The next morning we woke up early and convinced the staff to hike to the summit of Mount Temple to watch the sun rise before the next storm rolled in. Our headlamps strobed against the dark walls of the couloir as we bootpacked upward. As the sky began to lighten, we crested Mount Temple’s ridgeline. My expectations were dashed; we were met with flat, grey light. Everything but the weather wanted us to succeed.

Undeterred, we struck out to our final destination seven hours away in New Zealand’s northern mountains—Mt. Olympus, also know as the “Playground of the Gods,” where a promise of snow kept our hopes alive. Fat flakes covered the windshield as we drove up the sketchy access road to Mt. Olympus.

Segal ascends Mt. Olympus. [Photo] Mark Bridgwater

The next morning exemplified New Zealand’s penchant for variable weather as cold snow was quickly devoured by a warm spell and large wet slides rolled inbounds. Once again we were caught in a holding pattern, unable to explore further than the front-side rope tows. There was nothing left to do but cut our losses, toast to the weather gods and join in the evening festivities.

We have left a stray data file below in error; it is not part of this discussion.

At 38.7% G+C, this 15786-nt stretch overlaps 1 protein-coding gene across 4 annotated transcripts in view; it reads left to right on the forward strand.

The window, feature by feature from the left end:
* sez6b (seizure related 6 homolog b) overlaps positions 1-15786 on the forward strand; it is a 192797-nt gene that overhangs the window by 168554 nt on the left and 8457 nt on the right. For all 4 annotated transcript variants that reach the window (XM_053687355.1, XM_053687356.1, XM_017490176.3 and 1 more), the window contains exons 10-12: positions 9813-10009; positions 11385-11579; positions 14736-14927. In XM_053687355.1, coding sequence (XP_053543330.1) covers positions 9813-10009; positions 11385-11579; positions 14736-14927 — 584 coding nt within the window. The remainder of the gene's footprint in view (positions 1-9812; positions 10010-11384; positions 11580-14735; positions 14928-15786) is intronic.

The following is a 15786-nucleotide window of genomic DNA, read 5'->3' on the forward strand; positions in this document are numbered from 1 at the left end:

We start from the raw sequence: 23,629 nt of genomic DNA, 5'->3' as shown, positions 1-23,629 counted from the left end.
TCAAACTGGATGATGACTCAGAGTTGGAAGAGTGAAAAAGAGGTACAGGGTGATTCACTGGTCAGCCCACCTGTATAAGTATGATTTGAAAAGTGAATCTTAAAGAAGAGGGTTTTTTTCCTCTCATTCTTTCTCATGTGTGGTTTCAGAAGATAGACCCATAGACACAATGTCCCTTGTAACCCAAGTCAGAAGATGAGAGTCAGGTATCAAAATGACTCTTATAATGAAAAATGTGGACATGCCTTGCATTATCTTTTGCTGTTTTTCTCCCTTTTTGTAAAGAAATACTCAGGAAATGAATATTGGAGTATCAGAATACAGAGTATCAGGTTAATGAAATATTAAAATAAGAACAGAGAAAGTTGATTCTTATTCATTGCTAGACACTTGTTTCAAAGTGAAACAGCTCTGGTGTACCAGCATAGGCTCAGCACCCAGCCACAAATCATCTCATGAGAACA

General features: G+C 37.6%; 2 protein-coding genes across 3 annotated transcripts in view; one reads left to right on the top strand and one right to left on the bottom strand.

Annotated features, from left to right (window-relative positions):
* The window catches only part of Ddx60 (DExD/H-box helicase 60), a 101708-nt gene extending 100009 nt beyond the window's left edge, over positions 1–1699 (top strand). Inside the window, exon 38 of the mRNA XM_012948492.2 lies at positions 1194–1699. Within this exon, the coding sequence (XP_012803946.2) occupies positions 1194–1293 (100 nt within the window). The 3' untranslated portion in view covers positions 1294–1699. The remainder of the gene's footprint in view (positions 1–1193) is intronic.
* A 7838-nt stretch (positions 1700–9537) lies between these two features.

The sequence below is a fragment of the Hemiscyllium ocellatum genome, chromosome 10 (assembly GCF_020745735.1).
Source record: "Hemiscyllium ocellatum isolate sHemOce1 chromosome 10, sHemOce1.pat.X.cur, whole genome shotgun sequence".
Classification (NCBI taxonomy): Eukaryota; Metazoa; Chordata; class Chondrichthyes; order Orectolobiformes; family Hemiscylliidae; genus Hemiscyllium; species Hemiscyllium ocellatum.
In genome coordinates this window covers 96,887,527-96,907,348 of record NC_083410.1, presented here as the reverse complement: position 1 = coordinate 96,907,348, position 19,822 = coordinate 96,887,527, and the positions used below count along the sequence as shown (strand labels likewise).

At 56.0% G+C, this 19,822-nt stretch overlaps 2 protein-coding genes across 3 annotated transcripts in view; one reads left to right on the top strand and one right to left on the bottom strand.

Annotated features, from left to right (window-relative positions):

But the following day cracked blue—a cool evening had settled the snow and after being given the OK by ski patrol, Mark and I started hiking toward The Sphinx, a backcountry area one ridgeline over from the main slopes at Mt. Olympus.

We were alone when we topped out on the ridge, and after spending the weekend at Mt. Olympus, I finally got to see the region’s full potential.

Segal arcs down Mt. Olympus. [Photo] Mark Bridgwater

The race was on as the sunny day quickly baked the fresh snow and eager club members were racing to enjoy the spoils. We set a skintrack up to a short line and got a lap in before the snow took a turn for the dangerous. One lap down and another in the shadows back to the ski field was all that we could manage before the snow transformed.

It was less than I had hoped for but more than I had expected. Like so many trips to New Zealand, I wasn’t quite satiated and was already planning my next trip, but I know that you have to be patient in New Zealand to get the goods.

To see more of Mark Bridgwater’s photography, visit